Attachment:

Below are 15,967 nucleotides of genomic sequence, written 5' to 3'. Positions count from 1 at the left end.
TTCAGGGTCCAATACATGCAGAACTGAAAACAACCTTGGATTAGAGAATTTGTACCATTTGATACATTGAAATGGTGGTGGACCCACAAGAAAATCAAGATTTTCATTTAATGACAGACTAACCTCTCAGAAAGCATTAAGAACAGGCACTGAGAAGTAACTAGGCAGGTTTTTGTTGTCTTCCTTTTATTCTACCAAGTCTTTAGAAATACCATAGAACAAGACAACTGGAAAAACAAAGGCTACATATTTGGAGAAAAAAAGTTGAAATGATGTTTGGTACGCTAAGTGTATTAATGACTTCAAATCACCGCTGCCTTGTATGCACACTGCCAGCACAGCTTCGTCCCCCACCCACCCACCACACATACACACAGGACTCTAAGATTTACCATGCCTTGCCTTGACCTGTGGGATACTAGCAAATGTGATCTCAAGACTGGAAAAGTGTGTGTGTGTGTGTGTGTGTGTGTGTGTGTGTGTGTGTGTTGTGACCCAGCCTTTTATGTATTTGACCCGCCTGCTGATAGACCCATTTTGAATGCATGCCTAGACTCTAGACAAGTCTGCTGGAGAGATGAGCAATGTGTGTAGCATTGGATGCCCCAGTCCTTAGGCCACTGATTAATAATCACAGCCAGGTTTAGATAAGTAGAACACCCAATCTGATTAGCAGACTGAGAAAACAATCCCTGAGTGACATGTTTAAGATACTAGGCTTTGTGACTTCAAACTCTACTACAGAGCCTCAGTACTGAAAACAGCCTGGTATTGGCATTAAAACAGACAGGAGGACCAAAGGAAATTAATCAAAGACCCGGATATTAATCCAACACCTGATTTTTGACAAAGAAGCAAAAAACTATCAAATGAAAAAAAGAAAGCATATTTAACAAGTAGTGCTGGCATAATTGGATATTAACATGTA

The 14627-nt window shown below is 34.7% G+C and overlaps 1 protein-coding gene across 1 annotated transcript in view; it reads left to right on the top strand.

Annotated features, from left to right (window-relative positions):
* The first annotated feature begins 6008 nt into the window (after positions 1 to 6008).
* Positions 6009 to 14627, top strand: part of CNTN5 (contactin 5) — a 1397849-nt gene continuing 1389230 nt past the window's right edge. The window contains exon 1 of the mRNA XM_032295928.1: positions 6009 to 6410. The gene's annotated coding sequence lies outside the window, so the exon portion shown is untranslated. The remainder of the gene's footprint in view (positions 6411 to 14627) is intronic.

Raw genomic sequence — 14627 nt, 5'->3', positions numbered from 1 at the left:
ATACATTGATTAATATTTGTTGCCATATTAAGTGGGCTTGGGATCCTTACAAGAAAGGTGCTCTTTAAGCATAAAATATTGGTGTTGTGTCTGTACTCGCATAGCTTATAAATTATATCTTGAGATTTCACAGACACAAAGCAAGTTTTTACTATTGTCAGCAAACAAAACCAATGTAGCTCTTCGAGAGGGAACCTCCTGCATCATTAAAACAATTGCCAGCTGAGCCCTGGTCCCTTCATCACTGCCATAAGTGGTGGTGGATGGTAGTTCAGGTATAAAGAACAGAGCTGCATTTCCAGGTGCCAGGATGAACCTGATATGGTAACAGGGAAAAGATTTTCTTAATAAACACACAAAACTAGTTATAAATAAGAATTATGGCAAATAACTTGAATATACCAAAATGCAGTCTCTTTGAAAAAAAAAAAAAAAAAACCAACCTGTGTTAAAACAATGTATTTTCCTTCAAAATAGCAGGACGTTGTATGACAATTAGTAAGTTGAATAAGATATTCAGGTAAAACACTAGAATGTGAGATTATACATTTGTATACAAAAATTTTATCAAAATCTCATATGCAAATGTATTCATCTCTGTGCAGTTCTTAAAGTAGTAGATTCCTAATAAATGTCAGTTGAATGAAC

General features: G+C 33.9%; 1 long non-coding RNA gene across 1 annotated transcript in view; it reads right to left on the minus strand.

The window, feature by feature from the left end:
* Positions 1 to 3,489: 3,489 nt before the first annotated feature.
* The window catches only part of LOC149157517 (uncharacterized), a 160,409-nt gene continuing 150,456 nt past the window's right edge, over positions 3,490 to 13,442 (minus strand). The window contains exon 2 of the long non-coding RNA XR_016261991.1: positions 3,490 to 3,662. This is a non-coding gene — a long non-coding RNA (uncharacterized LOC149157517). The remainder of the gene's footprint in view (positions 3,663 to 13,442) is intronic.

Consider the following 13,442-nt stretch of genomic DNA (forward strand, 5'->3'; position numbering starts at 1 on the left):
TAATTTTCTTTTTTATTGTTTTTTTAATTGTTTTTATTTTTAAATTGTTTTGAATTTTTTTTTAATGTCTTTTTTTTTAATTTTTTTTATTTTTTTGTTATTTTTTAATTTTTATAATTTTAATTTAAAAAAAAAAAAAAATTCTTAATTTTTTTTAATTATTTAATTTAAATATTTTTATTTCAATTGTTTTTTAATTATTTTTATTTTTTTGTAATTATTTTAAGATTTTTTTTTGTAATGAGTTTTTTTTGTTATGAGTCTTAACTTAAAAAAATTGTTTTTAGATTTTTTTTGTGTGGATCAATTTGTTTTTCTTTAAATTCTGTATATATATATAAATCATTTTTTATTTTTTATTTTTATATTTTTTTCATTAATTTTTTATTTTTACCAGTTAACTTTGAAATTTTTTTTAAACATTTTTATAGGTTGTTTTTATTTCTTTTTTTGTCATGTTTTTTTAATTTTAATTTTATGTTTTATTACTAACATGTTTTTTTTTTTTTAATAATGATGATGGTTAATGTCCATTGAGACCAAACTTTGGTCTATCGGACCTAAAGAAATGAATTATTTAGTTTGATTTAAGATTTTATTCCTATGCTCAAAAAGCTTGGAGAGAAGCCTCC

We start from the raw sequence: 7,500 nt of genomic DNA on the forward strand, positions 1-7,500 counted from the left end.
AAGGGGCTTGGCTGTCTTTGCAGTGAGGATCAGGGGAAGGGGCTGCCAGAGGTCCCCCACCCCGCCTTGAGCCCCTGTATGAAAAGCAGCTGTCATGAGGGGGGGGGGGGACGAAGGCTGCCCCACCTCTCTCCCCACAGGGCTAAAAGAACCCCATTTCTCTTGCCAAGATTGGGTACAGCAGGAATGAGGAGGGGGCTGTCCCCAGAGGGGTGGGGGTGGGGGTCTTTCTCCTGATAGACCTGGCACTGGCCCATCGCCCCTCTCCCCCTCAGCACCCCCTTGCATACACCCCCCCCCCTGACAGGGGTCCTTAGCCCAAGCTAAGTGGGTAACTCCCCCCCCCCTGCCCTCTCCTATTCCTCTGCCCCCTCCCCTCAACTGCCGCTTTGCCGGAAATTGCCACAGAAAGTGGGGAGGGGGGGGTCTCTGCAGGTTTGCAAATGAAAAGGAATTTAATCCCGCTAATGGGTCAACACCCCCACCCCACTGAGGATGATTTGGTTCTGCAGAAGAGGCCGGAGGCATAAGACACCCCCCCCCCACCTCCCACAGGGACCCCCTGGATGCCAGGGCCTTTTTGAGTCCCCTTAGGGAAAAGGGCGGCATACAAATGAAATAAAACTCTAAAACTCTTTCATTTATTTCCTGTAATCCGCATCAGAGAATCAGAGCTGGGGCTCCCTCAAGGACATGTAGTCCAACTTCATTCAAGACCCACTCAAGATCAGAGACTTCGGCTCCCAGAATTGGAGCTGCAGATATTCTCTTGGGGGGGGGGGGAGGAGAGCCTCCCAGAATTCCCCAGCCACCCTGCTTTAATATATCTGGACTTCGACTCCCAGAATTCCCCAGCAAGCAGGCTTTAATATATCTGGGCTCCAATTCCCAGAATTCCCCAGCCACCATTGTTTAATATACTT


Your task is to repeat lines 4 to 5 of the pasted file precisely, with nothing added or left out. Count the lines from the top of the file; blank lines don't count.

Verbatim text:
Annotated features, from left to right (window-relative positions):
* The first annotated feature begins 6008 nt into the window (after positions 1 to 6008).